by a.c. mcgrath
The Octopus is always present. His arms twist forwards and backward so that you don’t know if they’re in front of you or behind you. It’s like in quantum mechanics where you don’t ever know whether an electron is in one place or not: even in the places where he isn’t, he sort of is too. He agreed to an informational interview. He had always been friendly to me while I was working at the potato chip factory. We made all kinds of potato chips: barbecue and sour cream, but weird flavors as well. Dirt-under-your shoe potato chips, the-bitter-taste-of-defeat potato chips. They weren’t tremendous sellers, but you always found people who were curious.
I had left the potato chip factory for a job on the other side of town. I was in charge of folding the potato chips into the little waves. Not a very interesting job, but I liked being in charge of shaping things, even if the things were potato chips. My new job was answering phones in a windowless room, and while it wasn’t terrible, it lacked the magic of the potato chip factory. I wished I got to use my hands more.
“Well,” he told me, “your resume is a disaster.”
He swirled milk into his coffee with one tentacle while he used another to tap his head.
“You’re at these places for two, three months. And it looks like, if you’re not being fired, they’re not fighting that hard to keep you.”
“Oh,” I replied. “I guess I have been leaving places. I haven’t . . . been fired.”
The Octopus sipped his coffee. He raised an eyebrow at me.
“You’ve got so many jobs on here. You don’t need all these jobs.”
“You should stick with this job you have now. You don’t need to keep moving around. It makes you look like a fuck-up.”
A tear formed in my eye and it smelled of saltwater.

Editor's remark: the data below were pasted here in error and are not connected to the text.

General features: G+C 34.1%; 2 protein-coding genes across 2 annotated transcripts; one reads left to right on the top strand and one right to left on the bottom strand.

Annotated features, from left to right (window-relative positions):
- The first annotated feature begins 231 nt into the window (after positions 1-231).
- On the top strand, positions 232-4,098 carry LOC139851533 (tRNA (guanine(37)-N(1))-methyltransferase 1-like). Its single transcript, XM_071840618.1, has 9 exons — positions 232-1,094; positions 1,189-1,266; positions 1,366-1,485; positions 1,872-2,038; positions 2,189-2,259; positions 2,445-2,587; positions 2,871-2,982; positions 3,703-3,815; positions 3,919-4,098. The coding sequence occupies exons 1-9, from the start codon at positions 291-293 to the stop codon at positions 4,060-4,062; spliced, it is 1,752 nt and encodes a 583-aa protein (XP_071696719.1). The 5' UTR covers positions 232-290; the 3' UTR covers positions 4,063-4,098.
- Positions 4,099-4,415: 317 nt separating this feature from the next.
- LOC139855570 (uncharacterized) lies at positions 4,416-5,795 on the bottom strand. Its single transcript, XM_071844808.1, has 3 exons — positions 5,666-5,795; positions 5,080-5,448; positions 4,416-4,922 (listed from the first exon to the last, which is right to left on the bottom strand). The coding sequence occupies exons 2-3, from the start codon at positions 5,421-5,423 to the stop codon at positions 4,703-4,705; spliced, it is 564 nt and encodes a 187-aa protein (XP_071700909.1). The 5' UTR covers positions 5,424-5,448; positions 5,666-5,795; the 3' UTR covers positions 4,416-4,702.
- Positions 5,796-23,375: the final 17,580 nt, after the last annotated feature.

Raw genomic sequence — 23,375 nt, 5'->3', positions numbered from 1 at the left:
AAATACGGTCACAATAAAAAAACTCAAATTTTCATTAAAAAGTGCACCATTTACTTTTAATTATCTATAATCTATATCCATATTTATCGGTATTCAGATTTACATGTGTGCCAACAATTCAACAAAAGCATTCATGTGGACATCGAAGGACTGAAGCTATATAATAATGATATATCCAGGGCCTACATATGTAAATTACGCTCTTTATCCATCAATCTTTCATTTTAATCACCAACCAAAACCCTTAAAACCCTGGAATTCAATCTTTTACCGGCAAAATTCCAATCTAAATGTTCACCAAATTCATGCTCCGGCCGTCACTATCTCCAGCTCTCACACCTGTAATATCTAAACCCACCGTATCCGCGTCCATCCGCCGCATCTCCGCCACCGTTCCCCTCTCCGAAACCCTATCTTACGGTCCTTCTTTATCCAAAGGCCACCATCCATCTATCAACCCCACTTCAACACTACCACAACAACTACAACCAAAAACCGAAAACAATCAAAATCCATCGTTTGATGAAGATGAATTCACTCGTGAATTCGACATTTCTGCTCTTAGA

“When I met my wife – she’s a seahorse, if you’re curious – when I met my wife, we went on vacation in Naples. You studied abroad there?”
I nodded. The Octopus licked his lips. Well, he didn’t have lips.
“Really dirty place. I was surprised.”
I nodded again.
“Do you find it is helpful to have an active social media profile?” I asked.
The Octopus placed a tentacle on my hand, which sat on the table.
“I can tell you’re going to be someone really special someday,” he told me. “It just might take you some time.”
I tried to push my hand away, but the suctions were tight on my skin. I stepped on one of his tentacles, which was rolling around the floor. He released his grip as a reflex.
I ran out of the café and all the way to the aquarium. At the aquarium, I walked and walked until I came to the octopus tank. The octopus there couldn’t speak English. I pressed my face to the glass:
“Serves you right,” I told it.
A.C. McGrath is an MFA candidate at Virginia Commonwealth University and Sewanee Writers’ Conference participant. She has a Master’s in Theatre and Performance Studies from the University of Edinburgh, and her plays have been read by Spooky Action Theater, Torn Out Theater and Inkubator Lab. She lives in Richmond, Virginia and strongly believes that Clueless is the best movie ever made; we totally agree.